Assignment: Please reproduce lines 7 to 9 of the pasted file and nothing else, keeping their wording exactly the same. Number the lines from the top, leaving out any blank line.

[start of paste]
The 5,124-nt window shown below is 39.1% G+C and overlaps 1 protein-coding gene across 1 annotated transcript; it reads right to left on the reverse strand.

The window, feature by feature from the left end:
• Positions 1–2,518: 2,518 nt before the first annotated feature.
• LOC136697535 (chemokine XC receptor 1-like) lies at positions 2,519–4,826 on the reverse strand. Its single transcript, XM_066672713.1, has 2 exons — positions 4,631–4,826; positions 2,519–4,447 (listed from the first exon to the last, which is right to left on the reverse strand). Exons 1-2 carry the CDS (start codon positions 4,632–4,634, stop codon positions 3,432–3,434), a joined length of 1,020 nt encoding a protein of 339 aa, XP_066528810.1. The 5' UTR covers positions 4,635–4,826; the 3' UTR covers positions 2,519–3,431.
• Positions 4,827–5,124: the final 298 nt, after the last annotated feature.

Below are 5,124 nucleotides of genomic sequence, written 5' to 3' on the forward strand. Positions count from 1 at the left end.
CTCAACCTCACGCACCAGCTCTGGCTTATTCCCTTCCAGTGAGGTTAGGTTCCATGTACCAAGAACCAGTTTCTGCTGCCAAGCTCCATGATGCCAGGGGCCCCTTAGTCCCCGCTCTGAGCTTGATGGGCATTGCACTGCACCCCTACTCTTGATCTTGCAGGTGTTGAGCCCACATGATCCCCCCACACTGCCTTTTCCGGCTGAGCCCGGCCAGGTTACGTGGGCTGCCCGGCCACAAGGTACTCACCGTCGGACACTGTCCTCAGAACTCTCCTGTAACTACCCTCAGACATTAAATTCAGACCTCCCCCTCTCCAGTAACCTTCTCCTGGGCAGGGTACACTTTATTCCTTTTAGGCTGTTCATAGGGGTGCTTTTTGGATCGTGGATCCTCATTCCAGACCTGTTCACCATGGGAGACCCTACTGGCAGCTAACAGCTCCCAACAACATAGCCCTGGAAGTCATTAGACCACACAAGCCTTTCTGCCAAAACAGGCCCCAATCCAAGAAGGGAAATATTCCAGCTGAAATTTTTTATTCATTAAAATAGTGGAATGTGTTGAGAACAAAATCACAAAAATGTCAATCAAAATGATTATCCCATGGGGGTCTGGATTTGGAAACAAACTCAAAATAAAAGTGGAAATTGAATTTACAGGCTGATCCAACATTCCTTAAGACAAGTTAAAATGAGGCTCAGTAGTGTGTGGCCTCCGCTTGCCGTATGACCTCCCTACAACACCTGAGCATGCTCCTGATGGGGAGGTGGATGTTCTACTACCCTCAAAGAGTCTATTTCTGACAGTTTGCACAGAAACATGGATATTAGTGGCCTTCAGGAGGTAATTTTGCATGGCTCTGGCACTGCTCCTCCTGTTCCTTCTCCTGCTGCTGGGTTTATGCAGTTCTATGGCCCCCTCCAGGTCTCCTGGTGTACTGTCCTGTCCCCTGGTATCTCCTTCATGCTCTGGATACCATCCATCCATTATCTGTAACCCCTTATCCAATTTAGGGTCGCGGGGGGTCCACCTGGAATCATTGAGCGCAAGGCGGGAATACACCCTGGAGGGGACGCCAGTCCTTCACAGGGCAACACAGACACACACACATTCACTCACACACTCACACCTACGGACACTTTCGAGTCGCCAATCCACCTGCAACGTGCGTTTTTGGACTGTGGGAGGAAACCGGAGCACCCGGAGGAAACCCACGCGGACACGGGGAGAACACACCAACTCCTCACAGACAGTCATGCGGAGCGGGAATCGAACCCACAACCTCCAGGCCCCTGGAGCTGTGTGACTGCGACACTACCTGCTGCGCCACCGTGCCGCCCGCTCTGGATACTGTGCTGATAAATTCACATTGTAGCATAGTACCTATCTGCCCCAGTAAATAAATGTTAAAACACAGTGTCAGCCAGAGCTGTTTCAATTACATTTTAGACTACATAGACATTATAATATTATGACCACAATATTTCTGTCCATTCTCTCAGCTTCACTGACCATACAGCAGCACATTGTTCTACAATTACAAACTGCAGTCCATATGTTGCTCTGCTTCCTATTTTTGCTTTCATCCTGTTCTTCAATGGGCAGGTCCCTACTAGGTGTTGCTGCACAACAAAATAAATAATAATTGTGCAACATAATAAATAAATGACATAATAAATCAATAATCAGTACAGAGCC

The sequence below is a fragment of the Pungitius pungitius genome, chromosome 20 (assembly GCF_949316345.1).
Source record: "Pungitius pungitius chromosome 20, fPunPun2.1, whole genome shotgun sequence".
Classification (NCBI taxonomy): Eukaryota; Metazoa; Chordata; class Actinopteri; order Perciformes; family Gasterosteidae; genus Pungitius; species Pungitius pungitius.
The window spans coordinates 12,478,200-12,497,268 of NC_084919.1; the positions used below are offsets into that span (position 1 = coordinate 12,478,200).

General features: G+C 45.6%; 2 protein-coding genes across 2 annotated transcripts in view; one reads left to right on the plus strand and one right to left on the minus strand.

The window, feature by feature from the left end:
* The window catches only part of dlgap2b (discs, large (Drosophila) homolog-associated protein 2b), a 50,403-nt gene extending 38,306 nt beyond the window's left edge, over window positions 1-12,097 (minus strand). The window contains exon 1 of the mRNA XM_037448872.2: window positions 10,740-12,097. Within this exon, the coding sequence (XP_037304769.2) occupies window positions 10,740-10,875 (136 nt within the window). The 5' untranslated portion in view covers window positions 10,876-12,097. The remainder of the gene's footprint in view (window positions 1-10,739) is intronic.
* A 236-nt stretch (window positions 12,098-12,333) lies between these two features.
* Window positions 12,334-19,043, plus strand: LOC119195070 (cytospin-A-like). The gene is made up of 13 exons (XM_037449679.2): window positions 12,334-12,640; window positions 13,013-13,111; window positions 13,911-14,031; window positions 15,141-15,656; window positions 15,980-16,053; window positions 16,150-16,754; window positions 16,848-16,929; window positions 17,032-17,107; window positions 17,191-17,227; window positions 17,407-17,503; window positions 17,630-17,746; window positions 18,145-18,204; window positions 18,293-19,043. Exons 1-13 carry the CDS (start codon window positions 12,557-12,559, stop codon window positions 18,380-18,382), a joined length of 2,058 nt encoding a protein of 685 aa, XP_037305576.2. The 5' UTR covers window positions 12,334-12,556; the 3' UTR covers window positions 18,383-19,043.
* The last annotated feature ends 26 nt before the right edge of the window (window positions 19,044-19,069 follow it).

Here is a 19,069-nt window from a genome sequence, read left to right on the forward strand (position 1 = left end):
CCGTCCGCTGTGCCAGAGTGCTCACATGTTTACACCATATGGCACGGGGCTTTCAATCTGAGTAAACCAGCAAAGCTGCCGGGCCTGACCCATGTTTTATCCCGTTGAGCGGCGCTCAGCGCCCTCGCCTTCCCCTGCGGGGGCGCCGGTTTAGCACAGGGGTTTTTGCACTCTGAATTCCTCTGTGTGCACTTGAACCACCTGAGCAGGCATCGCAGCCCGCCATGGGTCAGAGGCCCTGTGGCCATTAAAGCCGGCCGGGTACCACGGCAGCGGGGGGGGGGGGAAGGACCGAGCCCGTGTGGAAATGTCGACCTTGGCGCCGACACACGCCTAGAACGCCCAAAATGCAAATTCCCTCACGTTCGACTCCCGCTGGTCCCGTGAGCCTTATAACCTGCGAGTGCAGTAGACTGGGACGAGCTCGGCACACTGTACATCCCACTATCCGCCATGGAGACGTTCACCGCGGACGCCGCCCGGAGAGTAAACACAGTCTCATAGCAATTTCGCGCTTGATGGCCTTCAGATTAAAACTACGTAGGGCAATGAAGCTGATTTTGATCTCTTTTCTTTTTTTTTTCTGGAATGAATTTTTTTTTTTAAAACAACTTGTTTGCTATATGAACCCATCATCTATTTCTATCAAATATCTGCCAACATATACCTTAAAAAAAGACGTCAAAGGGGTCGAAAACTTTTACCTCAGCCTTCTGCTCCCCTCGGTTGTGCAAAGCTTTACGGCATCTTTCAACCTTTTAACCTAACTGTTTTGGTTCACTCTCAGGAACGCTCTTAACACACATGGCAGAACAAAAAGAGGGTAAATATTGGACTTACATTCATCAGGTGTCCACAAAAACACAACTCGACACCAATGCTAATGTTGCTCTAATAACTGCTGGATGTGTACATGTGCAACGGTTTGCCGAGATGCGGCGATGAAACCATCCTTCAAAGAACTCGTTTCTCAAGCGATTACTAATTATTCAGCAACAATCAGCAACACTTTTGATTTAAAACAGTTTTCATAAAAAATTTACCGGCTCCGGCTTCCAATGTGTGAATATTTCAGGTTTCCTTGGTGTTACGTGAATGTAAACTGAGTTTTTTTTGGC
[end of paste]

CTCAACCTCACGCACCAGCTCTGGCTTATTCCCTTCCAGTGAGGTTAGGTTCCATGTACCAAGAACCAGTTTCTGCTGCCAAGCTCCATGATGCCAGGGGCCCCTTAGTCCCCGCTCTGAGCTTGATGGGCATTGCACTGCACCCCTACTCTTGATCTTGCAGGTGTTGAGCCCACATGATCCCCCCACACTGCCTTTTCCGGCTGAGCCCGGCCAGGTTACGTGGGCTGCCCGGCCACAAGGTACTCACCGTCGGACACTGTCCTCAGAACTCTCCTGTAACTACCCTCAGACATTAAATTCAGACCTCCCCCTCTCCAGTAACCTTCTCCTGGGCAGGGTACACTTTATTCCTTTTAGGCTGTTCATAGGGGTGCTTTTTGGATCGTGGATCCTCATTCCAGACCTGTTCACCATGGGAGACCCTACTGGCAGCTAACAGCTCCCAACAACATAGCCCTGGAAGTCATTAGACCACACAAGCCTTTCTGCCAAAACAGGCCCCAATCCAAGAAGGGAAATATTCCAGCTGAAATTTTTTATTCATTAAAATAGTGGAATGTGTTGAGAACAAAATCACAAAAATGTCAATCAAAATGATTATCCCATGGGGGTCTGGATTTGGAAACAAACTCAAAATAAAAGTGGAAATTGAATTTACAGGCTGATCCAACATTCCTTAAGACAAGTTAAAATGAGGCTCAGTAGTGTGTGGCCTCCGCTTGCCGTATGACCTCCCTACAACACCTGAGCATGCTCCTGATGGGGAGGTGGATGTTCTACTACCCTCAAAGAGTCTATTTCTGACAGTTTGCACAGAAACATGGATATTAGTGGCCTTCAGGAGGTAATTTTGCATGGCTCTGGCACTGCTCCTCCTGTTCCTTCTCCTGCTGCTGGGTTTATGCAGTTCTATGGCCCCCTCCAGGTCTCCTGGTGTACTGTCCTGTCCCCTGGTATCTCCTTCATGCTCTGGATACCATCCATCCATTATCTGTAACCCCTTATCCAATTTAGGGTCGCGGGGGGTCCACCTGGAATCATTGAGCGCAAGGCGGGAATACACCCTGGAGGGGACGCCAGTCCTTCACAGGGCAACACAGACACACACACATTCACTCACACACTCACACCTACGGACACTTTCGAGTCGCCAATCCACCTGCAACGTGCGTTTTTGGACTGTGGGAGGAAACCGGAGCACCCGGAGGAAACCCACGCGGACACGGGGAGAACACACCAACTCCTCACAGACAGTCATGCGGAGCGGGAATCGAACCCACAACCTCCAGGCCCCTGGAGCTGTGTGACTGCGACACTACCTGCTGCGCCACCGTGCCGCCCGCTCTGGATACTGTGCTGATAAATTCACATTGTAGCATAGTACCTATCTGCCCCAGTAAATAAATGTTAAAACACAGTGTCAGCCAGAGCTGTTTCAATTACATTTTAGACTACATAGACATTATAATATTATGACCACAATATTTCTGTCCATTCTCTCAGCTTCACTGACCATACAGCAGCACATTGTTCTACAATTACAAACTGCAGTCCATATGTTGCTCTGCTTCCTATTTTTGCTTTCATCCTGTTCTTCAATGGGCAGGTCCCTACTAGGTGTTGCTGCACAACAAAATAAATAATAATTGTGCAACATAATAAATAAATGACATAATAAATCAATAATCAGTACAGAGCC

The sequence below is a fragment of the Pungitius pungitius genome, chromosome 20 (assembly GCF_949316345.1).
Source record: "Pungitius pungitius chromosome 20, fPunPun2.1, whole genome shotgun sequence".